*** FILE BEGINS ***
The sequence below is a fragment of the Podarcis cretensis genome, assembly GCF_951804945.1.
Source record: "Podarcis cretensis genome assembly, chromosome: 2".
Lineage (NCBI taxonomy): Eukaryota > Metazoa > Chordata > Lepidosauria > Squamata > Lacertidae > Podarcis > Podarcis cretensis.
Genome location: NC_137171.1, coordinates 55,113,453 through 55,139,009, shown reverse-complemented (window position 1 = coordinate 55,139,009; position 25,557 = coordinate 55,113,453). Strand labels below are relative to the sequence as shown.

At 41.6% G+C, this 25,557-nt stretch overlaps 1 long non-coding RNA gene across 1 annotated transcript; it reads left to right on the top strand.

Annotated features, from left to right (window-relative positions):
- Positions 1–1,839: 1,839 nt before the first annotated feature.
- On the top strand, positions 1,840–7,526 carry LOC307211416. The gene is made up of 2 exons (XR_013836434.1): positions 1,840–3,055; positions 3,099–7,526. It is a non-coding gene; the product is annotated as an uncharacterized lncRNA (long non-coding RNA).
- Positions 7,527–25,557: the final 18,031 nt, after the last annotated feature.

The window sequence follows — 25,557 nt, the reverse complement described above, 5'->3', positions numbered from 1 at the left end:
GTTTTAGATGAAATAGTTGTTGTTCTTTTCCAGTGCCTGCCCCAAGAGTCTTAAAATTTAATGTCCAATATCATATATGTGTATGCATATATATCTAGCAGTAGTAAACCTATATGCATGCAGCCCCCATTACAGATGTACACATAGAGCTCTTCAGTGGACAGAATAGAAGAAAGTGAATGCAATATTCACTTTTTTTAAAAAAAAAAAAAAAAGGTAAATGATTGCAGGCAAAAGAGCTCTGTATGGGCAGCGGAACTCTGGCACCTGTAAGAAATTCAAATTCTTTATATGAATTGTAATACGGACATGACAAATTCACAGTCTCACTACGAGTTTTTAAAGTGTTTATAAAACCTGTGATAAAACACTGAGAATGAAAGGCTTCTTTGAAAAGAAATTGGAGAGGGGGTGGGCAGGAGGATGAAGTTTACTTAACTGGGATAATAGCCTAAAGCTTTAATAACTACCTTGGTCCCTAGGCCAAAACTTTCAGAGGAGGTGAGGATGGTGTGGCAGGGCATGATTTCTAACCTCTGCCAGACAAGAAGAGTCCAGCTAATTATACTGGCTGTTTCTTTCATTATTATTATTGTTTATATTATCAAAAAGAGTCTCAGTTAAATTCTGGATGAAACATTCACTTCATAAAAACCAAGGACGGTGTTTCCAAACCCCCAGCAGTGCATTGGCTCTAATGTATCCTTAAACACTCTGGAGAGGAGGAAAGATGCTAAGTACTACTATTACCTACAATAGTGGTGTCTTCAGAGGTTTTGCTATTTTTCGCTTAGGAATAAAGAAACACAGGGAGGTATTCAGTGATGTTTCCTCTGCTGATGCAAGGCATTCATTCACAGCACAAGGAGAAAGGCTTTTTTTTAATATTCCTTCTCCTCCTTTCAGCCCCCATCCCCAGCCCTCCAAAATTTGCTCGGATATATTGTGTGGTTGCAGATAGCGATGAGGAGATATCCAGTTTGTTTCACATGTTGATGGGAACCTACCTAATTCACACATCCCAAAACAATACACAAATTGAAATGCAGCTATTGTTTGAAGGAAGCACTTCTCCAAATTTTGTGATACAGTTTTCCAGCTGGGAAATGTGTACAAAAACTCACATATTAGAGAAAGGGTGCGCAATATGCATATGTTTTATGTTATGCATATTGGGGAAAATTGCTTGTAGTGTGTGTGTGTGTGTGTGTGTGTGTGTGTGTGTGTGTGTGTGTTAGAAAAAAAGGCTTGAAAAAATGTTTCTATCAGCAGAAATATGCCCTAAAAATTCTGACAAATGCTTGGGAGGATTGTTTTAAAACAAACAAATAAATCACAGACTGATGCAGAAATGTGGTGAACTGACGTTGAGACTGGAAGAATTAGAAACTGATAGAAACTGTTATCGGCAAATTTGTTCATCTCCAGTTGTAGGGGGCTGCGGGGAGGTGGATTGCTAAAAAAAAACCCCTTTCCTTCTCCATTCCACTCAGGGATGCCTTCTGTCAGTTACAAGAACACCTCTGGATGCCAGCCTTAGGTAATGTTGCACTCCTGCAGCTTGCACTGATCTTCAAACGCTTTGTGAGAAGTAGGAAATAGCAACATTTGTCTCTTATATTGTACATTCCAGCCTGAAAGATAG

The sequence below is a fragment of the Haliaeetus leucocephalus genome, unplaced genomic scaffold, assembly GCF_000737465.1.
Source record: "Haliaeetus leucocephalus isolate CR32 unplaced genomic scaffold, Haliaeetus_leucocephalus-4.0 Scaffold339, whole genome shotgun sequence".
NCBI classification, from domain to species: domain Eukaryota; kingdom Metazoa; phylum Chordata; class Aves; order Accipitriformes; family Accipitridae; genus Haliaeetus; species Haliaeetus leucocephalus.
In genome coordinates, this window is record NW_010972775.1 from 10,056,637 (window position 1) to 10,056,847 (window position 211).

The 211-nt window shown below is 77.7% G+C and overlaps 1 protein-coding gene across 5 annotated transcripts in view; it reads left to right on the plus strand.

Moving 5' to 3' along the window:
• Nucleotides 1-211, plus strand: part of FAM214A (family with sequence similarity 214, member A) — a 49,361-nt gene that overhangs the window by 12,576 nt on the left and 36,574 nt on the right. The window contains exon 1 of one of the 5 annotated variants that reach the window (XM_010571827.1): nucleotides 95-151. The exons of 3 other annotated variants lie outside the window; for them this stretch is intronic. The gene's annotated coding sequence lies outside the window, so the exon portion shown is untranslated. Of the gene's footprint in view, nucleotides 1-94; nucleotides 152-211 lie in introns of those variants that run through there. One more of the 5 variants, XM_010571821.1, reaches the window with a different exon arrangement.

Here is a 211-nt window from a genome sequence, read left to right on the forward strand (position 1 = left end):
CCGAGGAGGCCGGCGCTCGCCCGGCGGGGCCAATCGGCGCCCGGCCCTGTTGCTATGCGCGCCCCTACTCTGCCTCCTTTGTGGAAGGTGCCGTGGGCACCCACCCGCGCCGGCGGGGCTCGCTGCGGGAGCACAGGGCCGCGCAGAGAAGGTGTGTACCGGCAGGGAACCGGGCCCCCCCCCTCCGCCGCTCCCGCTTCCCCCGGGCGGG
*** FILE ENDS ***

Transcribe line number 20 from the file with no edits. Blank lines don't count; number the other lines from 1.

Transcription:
CCGAGGAGGCCGGCGCTCGCCCGGCGGGGCCAATCGGCGCCCGGCCCTGTTGCTATGCGCGCCCCTACTCTGCCTCCTTTGTGGAAGGTGCCGTGGGCACCCACCCGCGCCGGCGGGGCTCGCTGCGGGAGCACAGGGCCGCGCAGAGAAGGTGTGTACCGGCAGGGAACCGGGCCCCCCCCCTCCGCCGCTCCCGCTTCCCCCGGGCGGG